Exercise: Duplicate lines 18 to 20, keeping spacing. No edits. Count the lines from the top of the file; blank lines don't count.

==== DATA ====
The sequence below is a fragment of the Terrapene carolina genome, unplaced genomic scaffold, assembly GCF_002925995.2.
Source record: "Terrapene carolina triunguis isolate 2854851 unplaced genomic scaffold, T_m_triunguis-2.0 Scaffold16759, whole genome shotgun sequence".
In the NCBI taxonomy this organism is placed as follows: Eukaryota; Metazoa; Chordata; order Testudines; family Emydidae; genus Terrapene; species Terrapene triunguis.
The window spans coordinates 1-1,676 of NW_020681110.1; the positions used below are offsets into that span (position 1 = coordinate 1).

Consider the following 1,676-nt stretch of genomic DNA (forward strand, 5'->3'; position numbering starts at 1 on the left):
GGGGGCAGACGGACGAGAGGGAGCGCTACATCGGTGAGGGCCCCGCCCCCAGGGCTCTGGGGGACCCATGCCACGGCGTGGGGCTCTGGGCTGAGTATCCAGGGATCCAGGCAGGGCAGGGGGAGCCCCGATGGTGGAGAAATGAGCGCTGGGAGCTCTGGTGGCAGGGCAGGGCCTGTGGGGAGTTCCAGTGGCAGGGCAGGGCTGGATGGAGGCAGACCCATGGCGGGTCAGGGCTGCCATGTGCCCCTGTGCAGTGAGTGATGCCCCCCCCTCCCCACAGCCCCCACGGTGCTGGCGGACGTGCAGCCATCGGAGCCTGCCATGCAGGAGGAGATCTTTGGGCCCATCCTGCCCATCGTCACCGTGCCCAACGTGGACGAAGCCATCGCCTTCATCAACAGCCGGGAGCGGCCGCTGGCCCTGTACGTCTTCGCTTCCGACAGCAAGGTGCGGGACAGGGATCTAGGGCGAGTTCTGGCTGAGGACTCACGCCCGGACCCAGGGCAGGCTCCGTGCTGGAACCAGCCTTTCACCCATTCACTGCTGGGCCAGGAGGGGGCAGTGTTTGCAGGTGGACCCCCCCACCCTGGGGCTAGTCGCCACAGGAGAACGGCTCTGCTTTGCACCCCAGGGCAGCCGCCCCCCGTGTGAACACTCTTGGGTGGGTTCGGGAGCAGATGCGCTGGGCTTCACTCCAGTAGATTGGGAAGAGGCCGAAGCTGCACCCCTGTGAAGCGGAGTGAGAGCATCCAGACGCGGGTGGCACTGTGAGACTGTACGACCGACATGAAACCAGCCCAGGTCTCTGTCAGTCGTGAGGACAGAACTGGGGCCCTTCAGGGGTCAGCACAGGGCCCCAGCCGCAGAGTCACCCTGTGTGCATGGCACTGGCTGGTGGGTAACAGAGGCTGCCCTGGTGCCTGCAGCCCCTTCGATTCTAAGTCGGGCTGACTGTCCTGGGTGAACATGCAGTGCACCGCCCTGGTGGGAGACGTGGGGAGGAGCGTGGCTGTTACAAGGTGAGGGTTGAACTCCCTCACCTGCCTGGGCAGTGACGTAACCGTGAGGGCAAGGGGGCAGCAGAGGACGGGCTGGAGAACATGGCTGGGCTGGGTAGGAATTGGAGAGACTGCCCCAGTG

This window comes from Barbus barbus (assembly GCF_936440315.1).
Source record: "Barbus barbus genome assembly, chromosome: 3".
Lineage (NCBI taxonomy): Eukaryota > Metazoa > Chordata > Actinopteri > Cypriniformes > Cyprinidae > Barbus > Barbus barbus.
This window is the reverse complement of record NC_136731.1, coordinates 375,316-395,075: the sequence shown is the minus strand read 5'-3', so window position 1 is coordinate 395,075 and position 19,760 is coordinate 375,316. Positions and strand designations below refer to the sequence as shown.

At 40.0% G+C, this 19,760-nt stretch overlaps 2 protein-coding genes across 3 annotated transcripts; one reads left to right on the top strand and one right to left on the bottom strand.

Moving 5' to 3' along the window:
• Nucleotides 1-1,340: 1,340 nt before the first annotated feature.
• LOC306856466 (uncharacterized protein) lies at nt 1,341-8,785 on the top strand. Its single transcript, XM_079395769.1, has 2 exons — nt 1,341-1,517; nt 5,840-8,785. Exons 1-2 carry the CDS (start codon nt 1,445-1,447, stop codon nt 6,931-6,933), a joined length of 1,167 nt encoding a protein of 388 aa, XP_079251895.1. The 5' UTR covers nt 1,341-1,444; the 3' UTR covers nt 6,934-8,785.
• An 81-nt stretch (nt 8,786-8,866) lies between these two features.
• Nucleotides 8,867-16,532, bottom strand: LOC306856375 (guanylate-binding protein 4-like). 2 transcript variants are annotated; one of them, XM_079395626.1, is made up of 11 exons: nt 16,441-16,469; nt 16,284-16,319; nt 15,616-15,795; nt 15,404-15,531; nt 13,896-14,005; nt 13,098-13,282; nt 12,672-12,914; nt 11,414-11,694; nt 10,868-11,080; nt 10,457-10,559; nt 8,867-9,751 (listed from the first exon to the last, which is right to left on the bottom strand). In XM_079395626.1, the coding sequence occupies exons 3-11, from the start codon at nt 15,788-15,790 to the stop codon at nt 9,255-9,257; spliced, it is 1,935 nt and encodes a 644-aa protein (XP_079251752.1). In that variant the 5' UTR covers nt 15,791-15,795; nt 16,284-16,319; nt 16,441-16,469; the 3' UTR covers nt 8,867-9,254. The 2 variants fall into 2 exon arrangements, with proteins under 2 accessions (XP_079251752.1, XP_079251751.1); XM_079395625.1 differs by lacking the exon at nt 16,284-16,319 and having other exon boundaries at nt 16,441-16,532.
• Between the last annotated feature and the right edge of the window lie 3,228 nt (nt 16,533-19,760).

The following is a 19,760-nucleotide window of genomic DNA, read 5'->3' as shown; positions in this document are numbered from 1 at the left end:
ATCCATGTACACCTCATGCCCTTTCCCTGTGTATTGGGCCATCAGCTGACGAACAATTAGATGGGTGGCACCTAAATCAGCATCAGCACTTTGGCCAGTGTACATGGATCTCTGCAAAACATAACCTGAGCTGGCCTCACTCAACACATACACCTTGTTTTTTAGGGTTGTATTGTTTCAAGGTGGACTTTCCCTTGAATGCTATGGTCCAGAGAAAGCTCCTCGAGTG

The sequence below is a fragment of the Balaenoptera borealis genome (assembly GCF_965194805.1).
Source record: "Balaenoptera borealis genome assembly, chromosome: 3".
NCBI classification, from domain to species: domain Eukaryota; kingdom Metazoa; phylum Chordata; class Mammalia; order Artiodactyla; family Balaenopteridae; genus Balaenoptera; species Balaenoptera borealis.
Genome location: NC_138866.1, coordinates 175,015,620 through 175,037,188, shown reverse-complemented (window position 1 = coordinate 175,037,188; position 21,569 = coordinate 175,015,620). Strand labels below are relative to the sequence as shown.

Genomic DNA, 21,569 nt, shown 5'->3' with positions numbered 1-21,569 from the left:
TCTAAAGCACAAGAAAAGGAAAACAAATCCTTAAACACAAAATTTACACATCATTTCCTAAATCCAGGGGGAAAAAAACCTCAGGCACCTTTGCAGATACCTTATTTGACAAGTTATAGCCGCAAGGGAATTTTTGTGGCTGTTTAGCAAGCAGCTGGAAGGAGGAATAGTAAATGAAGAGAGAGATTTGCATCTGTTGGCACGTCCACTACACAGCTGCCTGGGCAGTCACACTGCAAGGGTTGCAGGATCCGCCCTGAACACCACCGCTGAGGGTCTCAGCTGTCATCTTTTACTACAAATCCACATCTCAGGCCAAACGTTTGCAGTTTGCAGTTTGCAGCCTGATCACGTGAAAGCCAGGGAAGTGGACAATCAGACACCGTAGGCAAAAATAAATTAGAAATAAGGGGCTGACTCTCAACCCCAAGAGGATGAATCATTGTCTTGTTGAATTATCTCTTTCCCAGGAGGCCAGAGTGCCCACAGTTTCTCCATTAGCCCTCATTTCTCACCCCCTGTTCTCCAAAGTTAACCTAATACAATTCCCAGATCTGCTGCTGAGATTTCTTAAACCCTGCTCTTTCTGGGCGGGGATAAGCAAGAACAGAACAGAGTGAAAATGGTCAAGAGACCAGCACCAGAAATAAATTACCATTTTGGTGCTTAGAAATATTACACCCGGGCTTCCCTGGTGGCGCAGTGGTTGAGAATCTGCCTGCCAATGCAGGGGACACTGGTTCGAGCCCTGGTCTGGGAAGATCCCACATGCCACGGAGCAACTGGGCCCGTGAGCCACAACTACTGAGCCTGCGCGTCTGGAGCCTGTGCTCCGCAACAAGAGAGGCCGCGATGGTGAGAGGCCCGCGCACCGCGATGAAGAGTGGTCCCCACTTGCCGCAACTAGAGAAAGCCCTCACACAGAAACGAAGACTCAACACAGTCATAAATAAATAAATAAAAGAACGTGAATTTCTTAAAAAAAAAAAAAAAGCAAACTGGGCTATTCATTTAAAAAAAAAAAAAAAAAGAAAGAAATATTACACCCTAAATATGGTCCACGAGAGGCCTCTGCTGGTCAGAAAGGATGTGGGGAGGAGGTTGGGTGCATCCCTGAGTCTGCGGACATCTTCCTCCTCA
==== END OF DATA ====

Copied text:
The following is a 19,760-nucleotide window of genomic DNA, read 5'->3' as shown; positions in this document are numbered from 1 at the left end:
ATCCATGTACACCTCATGCCCTTTCCCTGTGTATTGGGCCATCAGCTGACGAACAATTAGATGGGTGGCACCTAAATCAGCATCAGCACTTTGGCCAGTGTACATGGATCTCTGCAAAACATAACCTGAGCTGGCCTCACTCAACACATACACCTTGTTTTTTAGGGTTGTATTGTTTCAAGGTGGACTTTCCCTTGAATGCTATGGTCCAGAGAAAGCTCCTCGAGTG

The sequence below is a fragment of the Balaenoptera borealis genome (assembly GCF_965194805.1).